Tanner America


Tanner America is critical satire in the form of a Tumblr blog. The site is updated several times a week with "snapshot" style images and brief accompanying captions. Each image depicts a moment from the daily lives of the Tanner family of Colorado Springs, CO: the kids' science projects, camping trips, remodeling the house, purchases from Home Depot, and their neighbor Linda. The images are purposefully mundane and would be of little interest to anyone outside the Tanner's immediate family and friends.


What makes the images satire is the fact that they are clearly, intentionally fabricated. Each image has been noticeably photoshopped in such a way that it becomes an implicit critique. In many ways they resemble JOGGING-style sculptures or performance, as the strange juxtaposition of objects announces itself as fabricated and implies some form of intentionality, some form of critique.


The clearest commentary would seem to be a general critique of white, middle class, heterosexual Middle America. The Tanner's lives are dull, they have too many kids, they are uncritical and indulge in consumerist behavior, they watch Fox News, their Facebook page lists their political views as "Tea Party", etc. In a way Tanner America is poking fun at the suburbs, at the concept of "normal, everyday Americans," and in doing so reinforcing the kind of snide elitism that the Tanners would no doubt accuse "us" of, if they were real.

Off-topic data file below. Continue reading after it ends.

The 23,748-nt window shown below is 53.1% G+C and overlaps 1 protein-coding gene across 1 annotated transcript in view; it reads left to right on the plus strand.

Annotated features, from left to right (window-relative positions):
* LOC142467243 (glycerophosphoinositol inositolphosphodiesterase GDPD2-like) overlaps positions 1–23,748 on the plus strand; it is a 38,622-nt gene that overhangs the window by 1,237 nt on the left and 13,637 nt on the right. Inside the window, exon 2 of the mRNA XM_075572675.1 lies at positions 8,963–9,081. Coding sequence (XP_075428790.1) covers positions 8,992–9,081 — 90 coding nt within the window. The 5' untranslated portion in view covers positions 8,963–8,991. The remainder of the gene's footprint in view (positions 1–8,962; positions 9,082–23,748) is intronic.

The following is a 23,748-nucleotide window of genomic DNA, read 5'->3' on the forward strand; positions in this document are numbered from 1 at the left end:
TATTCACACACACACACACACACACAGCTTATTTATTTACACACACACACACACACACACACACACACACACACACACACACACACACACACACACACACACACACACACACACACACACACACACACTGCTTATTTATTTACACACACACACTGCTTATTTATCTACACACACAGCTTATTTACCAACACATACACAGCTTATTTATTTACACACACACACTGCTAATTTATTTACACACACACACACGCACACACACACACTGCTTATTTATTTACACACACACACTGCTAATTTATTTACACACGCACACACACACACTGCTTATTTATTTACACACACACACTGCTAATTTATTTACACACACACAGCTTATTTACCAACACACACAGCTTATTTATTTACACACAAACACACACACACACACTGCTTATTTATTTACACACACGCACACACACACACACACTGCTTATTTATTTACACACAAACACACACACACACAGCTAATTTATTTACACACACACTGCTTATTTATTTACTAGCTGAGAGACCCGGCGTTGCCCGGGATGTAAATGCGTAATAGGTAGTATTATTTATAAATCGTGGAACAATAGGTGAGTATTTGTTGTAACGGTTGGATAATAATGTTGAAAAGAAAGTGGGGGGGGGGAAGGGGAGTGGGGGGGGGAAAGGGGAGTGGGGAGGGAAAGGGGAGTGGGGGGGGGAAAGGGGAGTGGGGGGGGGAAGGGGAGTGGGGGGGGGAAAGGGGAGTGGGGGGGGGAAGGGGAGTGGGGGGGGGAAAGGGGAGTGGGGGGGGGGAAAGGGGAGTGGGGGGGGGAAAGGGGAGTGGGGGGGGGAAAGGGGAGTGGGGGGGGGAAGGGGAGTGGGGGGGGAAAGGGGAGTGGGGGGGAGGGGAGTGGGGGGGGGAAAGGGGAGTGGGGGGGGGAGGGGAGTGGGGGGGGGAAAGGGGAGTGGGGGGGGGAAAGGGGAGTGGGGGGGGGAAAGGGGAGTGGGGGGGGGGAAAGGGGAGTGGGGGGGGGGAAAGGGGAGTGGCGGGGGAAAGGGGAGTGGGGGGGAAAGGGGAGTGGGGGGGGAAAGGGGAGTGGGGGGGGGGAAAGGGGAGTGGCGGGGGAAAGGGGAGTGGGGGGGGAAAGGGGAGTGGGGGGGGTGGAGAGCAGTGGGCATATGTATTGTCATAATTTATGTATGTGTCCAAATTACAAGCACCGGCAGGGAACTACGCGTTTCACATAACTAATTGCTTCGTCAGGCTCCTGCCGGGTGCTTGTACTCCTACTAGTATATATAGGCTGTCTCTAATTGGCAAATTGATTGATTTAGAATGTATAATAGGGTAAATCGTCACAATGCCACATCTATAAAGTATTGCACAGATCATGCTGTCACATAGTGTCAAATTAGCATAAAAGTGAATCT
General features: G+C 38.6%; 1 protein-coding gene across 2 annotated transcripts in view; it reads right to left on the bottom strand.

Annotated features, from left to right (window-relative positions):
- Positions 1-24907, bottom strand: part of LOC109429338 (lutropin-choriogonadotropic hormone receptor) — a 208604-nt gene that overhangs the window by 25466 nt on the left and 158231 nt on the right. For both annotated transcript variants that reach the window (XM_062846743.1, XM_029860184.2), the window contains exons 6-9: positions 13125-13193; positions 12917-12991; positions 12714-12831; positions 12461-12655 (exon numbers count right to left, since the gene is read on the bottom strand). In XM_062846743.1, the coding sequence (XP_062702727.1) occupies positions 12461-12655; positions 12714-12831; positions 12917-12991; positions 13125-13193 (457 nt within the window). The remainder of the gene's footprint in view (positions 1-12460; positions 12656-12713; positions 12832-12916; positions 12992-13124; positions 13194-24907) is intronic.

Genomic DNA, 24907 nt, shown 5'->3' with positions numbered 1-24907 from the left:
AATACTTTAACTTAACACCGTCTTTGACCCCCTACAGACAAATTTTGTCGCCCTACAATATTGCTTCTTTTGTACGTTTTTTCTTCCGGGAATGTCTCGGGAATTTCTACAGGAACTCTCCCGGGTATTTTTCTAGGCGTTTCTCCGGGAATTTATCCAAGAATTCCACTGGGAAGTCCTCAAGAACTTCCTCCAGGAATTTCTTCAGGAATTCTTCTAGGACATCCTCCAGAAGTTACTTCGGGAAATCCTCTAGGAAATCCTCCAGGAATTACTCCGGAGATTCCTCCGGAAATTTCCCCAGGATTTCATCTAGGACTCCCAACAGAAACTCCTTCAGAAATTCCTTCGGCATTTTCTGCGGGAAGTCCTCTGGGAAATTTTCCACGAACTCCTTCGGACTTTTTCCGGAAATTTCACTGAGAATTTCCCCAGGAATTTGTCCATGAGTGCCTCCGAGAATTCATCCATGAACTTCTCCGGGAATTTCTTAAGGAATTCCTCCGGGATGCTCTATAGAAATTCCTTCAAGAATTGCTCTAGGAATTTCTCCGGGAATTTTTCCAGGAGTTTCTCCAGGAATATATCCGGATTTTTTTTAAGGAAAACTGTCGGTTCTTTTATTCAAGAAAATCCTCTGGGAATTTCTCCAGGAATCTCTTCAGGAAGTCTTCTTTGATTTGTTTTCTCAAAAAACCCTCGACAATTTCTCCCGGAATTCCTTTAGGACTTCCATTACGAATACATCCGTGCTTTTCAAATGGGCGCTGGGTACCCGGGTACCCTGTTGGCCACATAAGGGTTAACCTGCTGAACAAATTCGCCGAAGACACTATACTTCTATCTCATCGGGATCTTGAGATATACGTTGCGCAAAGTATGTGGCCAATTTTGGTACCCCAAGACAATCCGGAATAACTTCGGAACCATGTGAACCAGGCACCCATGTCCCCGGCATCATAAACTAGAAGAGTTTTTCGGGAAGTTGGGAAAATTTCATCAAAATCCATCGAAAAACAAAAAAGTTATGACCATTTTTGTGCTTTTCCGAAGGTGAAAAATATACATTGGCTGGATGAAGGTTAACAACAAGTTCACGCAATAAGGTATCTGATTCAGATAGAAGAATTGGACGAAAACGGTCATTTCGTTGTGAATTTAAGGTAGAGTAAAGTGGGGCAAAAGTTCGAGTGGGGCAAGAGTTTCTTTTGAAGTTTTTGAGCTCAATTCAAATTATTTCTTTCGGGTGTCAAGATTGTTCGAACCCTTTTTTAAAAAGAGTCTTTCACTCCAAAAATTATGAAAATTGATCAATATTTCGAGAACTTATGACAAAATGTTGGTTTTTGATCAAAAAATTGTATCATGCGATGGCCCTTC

At the same time there is another critique, not of the values and lives of people like the Tanners, but the way they use the Internet and what it means to them. Taking a look at the default Tumblr theme the Tanners "chose" to use it seems grossly mismatched with the style and tone of the images and captions they post. It looks like a McSweeny's book cover, all minimalist design and Helvetica font. The cultural implications of the design seem completely absent from the Tanner's actual blog, as though it was chosen because it simply "looked nice," or it was a default that they simply never changed. It brings to mind Olia Lialina's series of essays on the vernacular web, but while she is trying to identify the kind of early everyday uses of the web that have been lost or forgotten, Tanner America seems to point to a contemporary vernacular that is not especially informed or interested. It doesn't necessarily understand how to use the technology it has, nor does it make conscious decisions about the aesthetic or brand it is trying to produce. The demographic depicted on Tanner America seems to point to a kind of Parent Web, for lack of a better term - the Web for people who have come to use and even rely on it, but for whom the technology is an afterthought. Like many parents of a certain generation out there, one could imagine the Tanners being deeply concerned about computer viruses, getting overpriced tech support at Best Buy or emailing photo attachments that have not been resized. Perhaps it is best to read Tanner America not as a critique of that vernacular use, but of the assumption that we all use these technologies in the same way.